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AI apprentices crucial in fighting fincrime, says AML RightSource chief

Tracy Mortenson, President of AML RightSource, highlighted the vital role of AI apprentices in the fincrime industry, emphasizing their significance in tackling financial crimes.

AI apprentices crucial in fighting fincrime, says AML RightSource chief

Mortenson stated that updated technology would contribute to "reducing the amount of noise in the system," allowing companies to focus their resources on identifying truly nefarious activities instead of wasting time on false positives. She also emphasized the increasing sophistication of criminals and their exploitation of technology for illicit purposes.

Mortenson pointed out that the financial industry is currently grappling with heightened levels of regulation, resulting in a greater demand for AML professionals across banking, insurance, and fintech sectors. However, she acknowledged that many companies struggle to allocate sufficient time for recruiting and training personnel. AML RightSource, on the other hand, specializes in providing competent AML staff.

In order to stay ahead of criminals, Mortenson emphasized the importance of leveraging technology to enhance efficiency, speed, and quality in AML operations. Speaking at the Anti-Financial Crime Summit in Dublin, she highlighted the challenges of keeping pace with regulatory changes and technological advancements. AML RightSource employs automation tools, transaction monitoring, and other software to complement existing banking systems and aid in the fight against financial crime.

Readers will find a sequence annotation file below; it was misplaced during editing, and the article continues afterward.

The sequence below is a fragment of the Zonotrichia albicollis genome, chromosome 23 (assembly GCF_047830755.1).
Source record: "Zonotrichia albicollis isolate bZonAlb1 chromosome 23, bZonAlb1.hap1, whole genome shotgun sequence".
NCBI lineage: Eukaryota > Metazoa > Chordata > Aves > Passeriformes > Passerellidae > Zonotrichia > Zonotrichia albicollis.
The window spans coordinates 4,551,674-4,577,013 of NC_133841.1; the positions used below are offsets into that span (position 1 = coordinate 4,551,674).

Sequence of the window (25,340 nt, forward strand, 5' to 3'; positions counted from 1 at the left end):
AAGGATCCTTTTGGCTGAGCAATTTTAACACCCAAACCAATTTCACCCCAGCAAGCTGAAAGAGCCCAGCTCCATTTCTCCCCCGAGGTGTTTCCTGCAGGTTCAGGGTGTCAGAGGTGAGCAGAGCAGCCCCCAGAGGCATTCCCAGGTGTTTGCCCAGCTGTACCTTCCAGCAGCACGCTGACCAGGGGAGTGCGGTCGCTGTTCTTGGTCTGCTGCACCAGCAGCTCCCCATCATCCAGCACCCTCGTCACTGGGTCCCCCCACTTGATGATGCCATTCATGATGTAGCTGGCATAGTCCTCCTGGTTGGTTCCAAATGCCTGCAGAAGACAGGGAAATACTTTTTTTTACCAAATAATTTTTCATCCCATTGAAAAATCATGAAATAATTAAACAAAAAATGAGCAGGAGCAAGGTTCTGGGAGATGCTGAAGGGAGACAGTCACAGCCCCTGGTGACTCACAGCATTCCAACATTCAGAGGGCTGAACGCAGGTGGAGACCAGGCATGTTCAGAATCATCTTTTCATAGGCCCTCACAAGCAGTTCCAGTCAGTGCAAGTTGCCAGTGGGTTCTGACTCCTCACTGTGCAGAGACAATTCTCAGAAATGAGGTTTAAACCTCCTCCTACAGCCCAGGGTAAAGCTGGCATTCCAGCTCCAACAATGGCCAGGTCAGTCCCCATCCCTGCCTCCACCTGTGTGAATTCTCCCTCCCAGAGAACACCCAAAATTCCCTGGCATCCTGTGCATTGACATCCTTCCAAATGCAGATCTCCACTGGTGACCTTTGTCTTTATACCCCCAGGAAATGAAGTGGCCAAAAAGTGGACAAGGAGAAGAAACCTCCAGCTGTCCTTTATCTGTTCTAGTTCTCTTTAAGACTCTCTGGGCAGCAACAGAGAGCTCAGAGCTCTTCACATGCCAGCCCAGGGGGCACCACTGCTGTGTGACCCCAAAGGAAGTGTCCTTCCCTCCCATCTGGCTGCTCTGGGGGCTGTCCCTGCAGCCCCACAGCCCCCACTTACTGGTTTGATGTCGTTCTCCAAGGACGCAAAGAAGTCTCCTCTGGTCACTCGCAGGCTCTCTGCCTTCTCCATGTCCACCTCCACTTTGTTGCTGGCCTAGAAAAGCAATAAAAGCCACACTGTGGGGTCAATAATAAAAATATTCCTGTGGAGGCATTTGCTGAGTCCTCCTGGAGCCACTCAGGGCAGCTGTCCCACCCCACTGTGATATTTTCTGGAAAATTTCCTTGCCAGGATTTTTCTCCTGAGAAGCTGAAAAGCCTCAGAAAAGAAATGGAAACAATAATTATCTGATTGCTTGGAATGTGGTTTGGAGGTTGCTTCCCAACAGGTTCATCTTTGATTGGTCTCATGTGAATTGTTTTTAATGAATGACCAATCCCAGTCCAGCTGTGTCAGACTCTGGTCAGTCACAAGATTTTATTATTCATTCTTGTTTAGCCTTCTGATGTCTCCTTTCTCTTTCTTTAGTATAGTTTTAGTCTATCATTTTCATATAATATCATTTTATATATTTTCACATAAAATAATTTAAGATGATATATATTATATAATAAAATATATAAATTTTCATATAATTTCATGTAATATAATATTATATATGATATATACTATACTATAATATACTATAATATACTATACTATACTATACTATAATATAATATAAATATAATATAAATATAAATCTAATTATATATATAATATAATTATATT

Regarding the selection of a European city to host the new AML Authority, Mortenson stated that the chosen city would assume a prominent role in global efforts against financial crime. She emphasized the urgent need for the successful bidder to rapidly train thousands of individuals in anti-financial crime practices to establish the city as a leading global center and effectively combat criminal activities.

If Dublin were to win the bid for the Anti Money Laundering Authority (AMLA), Mortenson emphasized the necessity of doubling down on upskilling workers. She stressed that Dublin would need to promptly train a significant number of individuals in anti-financial crime practices to meet the demands of the AMLA. Mortenson urged the city to start the process immediately, as she believed Dublin was currently lagging behind. She also highlighted the potential of a career in AML, noting its lucrative nature and promising growth prospects.


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